It’s no different than in goal last season. Our goaltenders were Chris Mason and Pekka Rinne. Dan Ellis was going to be our Milwaukee goaltender. He came in and impressed and we found a way to get Danny Ellis on our hockey team. We don’t want players in our organization who when they face a little adversity say, “well I’m going to quit because it’s going to be tough.” This is a tough game, so it’s tough to get here. If you get a guy who can fight through that, you’re going to get a better quality person and a player who has a better chance to be successful in this league. Is it pretty safe to say you are going to open the season with Ellis and Rinne as your top two goaltenders?
Coach Trotz: I would say that. And that’s no disrespect to MacIntyre or Dekanich, Pickard, Smith. Danny (Ellis) won the job last year. Pekka (Rinne) has been an All-Star in the AHL for the last few years. I think our confidence in our goaltending is extremely high. We don’t have any reservations about our goaltending this year. We probably have less reservations this year than we did at this point last year. We’ve seen what these guys can do, we’ve got confidence in them. Dan Ellis is one of the top puck moving goaltenders in the league. How much does that really help the skaters in front of him? How much does that change the way you guys can play?
Coach Trotz: It’s really big. We saw it last year. No disrespect to the goaltenders we had recently in Mason and Vokoun, but they weren’t as good handling the puck. And it does make a big difference for the game right now, especially against teams that give you a lot of pressure. To have a goalie that moves the puck well, it adds another dimension for us back there. If we get in a little bit of trouble, our defense knows that both Dan and Pekka move the puck extremely well. That’s huge. I think in the past with some of our exchanges there was some miscommunication, especially times when teams would get their first forechecker in deep. Every body else ended up playing that way. With guys who can move the puck like Dan and Pekka, they actually move with purpose and confidence to certain areas and it allows us to break the puck out of our zone a lot easier. Plus, I can tell you it sure saves a lot of ware and tear physically and mentally for the defensemen back there. So it really is an under-rated difference. How much confidence did you coaches and the players in the locker room gain with Pekka based on his performances in practice at the end of last season?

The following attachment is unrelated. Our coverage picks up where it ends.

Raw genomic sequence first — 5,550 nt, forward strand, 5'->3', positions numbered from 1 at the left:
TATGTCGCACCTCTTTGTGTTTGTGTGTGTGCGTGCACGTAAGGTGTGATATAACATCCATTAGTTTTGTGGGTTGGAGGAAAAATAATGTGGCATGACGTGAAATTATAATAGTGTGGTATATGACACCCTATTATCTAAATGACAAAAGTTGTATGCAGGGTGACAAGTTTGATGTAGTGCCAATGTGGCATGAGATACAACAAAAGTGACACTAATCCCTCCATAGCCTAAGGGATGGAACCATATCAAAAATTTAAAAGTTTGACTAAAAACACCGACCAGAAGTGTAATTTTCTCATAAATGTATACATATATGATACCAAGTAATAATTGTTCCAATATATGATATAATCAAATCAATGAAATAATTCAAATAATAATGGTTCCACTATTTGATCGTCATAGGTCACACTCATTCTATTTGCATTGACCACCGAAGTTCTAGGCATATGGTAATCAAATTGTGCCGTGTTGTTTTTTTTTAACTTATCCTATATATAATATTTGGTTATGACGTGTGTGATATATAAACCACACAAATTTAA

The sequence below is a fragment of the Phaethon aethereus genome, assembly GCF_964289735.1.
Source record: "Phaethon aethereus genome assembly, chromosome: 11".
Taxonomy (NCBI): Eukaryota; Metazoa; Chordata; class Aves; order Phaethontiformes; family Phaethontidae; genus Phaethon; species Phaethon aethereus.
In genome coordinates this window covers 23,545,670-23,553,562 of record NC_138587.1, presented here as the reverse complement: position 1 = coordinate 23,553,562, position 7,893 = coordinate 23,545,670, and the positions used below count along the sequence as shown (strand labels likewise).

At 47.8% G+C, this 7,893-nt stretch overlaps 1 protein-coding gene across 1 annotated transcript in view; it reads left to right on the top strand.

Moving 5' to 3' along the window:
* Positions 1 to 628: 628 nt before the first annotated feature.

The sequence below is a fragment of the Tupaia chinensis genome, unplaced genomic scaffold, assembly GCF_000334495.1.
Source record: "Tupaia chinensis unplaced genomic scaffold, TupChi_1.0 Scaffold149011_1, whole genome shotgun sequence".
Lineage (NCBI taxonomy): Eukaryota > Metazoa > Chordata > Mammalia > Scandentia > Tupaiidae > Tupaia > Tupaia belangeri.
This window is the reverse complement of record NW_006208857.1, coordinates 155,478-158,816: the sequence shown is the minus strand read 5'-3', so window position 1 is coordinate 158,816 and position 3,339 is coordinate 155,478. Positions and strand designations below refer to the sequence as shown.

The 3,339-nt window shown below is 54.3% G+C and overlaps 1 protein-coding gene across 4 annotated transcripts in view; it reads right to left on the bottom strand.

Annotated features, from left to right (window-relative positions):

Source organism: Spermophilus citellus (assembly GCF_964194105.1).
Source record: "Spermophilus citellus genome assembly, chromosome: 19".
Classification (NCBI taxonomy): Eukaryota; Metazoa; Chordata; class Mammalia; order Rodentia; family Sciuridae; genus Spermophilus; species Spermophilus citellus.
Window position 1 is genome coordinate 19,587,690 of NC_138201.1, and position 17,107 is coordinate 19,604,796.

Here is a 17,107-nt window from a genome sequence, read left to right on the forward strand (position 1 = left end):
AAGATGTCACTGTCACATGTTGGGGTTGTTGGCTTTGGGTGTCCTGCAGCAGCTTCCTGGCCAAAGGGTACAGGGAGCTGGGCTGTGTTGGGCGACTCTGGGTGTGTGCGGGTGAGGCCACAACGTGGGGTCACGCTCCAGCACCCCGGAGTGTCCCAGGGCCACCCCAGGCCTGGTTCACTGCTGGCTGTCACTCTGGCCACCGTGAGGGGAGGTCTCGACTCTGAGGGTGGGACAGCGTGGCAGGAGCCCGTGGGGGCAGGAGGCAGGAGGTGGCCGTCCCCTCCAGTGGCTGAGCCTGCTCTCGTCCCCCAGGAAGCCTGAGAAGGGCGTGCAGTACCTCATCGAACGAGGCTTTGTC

Coach Trotz: I think the players recognized his talent. If you talk to our players, especially the veteran players who have a lot of influence in how a goaltender is perceived, a guy like JP Dumont, or Jason Arnott, or David Legwand, Martin Erat, they will all tell you to a man that Pekka is very hard to score on. He has just massive size, pure size. It just makes it hard to see the net. Plus he’s tremendously athletic and competitive. The veterans feel very comfortable that Pekka’s ready to step in. So, Pekka proved a lot in his time with us at the end of the season.